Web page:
If a bunch of intelligent people on a web site read about a handful of police officers abusing his power, does this justify their conclusion that cops are always, without fail, evil awful fascist thugs?

Re:Magical thinking (2)

Dcnjoe60 (682885) | about 2 years ago | (#42585339)

If you think that people who understand statistics are immunized against magical thinking I have a bridge to sell you.

A suitable knowledge of mathematics allows you to calculate correct answers to problems that intuition provides lousy answers to; but that doesn't make intution shut up, unfortunately.

If you dangle somebody from a crane, hundreds of feet above the ground and all those teeny little figures walking about, does that person's heart rate, blood pressure, adrenaline levels, and similar fear responses have any useful correlation to their knowledge of the tensile strength of the steel cable they are attached to?

Actually, intuition is pretty darn important, even in math, at least theoretical math. Stephen Hawkins relies on intuition. So did Einstein. So do numerous others. Intuition isn't always correct, but without it, analytical thought can't really develop.

Besides, even mat itself isn't as concrete as we want to make it. Math tells us that the square root of a number is a value that, when multiplied by itself, gives the number. No magic involved there. However, much of physics relies on imaginary numbers (the square root of negative one). Imaginary number or magical thinking, you tell me.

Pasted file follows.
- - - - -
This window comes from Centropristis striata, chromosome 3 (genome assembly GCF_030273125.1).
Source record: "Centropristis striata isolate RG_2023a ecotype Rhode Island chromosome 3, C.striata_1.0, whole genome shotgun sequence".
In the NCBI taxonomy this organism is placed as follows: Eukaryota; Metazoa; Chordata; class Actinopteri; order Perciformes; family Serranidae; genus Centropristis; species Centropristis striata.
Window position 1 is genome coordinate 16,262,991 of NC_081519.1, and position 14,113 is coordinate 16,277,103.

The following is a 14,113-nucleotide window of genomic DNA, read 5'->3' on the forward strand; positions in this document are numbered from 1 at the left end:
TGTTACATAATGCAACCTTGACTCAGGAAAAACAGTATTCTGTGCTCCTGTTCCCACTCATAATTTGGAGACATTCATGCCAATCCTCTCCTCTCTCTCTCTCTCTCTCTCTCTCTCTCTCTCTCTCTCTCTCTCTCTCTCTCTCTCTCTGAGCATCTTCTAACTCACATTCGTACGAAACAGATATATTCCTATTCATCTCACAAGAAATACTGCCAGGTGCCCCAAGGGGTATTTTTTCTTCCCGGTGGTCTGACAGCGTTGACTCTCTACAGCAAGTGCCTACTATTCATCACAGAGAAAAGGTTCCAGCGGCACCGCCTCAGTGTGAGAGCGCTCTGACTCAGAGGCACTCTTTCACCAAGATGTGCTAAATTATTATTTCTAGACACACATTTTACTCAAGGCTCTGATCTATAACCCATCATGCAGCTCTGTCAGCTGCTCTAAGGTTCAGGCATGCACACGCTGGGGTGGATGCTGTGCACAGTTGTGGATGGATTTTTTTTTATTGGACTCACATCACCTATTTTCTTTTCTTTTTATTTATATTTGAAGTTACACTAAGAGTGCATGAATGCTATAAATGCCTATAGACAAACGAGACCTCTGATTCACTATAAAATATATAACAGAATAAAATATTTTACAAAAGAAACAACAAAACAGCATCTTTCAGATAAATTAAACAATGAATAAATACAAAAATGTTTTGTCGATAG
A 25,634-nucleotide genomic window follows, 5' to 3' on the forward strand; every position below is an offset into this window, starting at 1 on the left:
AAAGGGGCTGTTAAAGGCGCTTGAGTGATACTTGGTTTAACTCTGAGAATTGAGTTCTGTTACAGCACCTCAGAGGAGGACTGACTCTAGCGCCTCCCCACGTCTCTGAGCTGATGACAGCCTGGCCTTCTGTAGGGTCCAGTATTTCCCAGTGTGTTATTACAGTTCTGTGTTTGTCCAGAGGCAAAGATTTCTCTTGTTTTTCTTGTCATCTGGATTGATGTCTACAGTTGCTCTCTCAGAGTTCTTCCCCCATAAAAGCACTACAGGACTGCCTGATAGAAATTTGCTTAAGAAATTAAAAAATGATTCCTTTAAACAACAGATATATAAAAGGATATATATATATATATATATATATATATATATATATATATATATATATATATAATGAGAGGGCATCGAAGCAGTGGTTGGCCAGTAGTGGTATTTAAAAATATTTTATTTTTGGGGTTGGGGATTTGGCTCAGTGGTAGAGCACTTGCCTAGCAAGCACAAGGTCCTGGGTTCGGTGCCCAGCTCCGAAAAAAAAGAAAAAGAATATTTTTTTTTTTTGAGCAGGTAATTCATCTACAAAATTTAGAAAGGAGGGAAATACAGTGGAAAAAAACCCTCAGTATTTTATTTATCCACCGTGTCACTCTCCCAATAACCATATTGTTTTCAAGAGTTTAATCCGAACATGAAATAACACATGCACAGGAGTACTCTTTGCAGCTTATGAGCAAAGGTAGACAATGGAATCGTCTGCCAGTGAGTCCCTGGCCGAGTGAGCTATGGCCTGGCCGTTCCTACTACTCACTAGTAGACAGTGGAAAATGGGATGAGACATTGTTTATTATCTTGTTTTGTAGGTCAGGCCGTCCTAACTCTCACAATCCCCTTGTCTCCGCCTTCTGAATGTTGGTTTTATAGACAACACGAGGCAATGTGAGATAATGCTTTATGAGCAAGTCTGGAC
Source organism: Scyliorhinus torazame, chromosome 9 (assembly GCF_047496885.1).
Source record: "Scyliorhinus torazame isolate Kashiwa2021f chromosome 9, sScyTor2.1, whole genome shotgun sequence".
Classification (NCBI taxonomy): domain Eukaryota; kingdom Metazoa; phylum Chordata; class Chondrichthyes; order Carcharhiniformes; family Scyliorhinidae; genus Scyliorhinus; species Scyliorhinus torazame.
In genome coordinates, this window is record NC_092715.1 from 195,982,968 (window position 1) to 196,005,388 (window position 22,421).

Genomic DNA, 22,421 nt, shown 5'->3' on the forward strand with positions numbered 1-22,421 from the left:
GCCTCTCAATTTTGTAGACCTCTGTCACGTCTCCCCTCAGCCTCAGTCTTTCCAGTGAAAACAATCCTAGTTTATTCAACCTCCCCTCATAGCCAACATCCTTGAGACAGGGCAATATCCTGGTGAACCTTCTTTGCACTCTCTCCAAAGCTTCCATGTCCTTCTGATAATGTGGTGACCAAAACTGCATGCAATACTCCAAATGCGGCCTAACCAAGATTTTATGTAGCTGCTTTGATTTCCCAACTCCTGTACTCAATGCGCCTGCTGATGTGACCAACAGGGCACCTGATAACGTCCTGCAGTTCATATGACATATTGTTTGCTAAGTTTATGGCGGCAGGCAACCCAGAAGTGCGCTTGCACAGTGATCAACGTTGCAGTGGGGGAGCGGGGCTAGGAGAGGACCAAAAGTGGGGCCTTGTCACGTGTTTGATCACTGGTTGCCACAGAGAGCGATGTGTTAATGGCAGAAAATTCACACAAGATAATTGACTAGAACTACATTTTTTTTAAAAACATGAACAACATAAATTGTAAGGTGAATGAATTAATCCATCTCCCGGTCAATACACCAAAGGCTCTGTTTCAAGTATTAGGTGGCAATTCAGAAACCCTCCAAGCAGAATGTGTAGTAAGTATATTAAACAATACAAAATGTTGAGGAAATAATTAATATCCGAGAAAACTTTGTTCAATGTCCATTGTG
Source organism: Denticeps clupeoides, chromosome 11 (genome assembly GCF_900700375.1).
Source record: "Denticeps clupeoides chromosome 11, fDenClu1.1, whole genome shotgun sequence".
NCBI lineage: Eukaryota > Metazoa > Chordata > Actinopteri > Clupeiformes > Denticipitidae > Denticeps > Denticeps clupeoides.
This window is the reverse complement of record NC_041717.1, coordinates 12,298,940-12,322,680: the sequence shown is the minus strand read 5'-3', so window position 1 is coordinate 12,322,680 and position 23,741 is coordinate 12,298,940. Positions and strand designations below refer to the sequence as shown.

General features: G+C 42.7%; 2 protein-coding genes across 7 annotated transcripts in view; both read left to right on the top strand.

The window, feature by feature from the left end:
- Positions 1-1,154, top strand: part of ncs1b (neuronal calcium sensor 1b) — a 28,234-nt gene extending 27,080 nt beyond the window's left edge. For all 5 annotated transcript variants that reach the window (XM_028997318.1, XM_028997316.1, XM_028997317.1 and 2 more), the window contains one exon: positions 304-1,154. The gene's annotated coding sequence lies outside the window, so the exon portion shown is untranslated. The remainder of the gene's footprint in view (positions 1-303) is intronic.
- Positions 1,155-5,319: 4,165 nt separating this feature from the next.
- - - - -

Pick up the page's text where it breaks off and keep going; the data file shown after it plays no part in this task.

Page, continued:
Re:Magical thinking (1)

fuzzyfuzzyfungus (1223518) | about 2 years ago | (#42585721)

Oh, I don't mean to deny the value of intuition generally; but just to note that mere 'knowledge' doesn't have the same ability to grab you by the amygdalae and squeeze until you sweat bullets. In suitably gifted and trained individuals it can deliver correct answers far faster than conscious thought, and without visible effort(observe any reasonably coordinated child who doesn't even know pre-calc compute the trajectory of a thrown ball in time to catch it); but if a hardwired response contrary to your analytical one is tugging at you, knowledge is an unfortunately feeble impetus. It's better than nothing, at least you know that you ought to be fighting; but it just doesn't have the same punch.

MMUE (1)

methano (519830) | about 2 years ago | (#42584517)

I've been meaning to write a blog on the "Media Magnification of Unlikely Events" for some time now but never really got around to it. Looks like someone beat me to it. Oh well.

I would be interested... (4, Interesting)

MarcoAtWork (28889) | about 2 years ago | (#42584525)

... in a study that applied this concept to things like lottery winnings (would people buy lottery tickets as much if they didn't know anybody who won?) fear-based behaviors (would people be avoiding running in parks so much if they very rarely heard of related crimes?) dishonesty/narcissism (would people try so much to 'get ahead' by dishonest means if they didn't think that 'everybody does it' which is validated by watching the national news?) etc. etc. etc.

It seems that we spent many, many, many hundreds of years being routinely exposed only to a very small set of other people (the ones living in our village) which gave us a push towards conformity with our limited surroundings and its values and calibrated our 'probability meter' with that amount of 'throws of the dice' in mind. Nowadays no matter what you want to think/believe it is trivial to find many people sharing your point of view and/or finding events that validate your belief/magical thinking.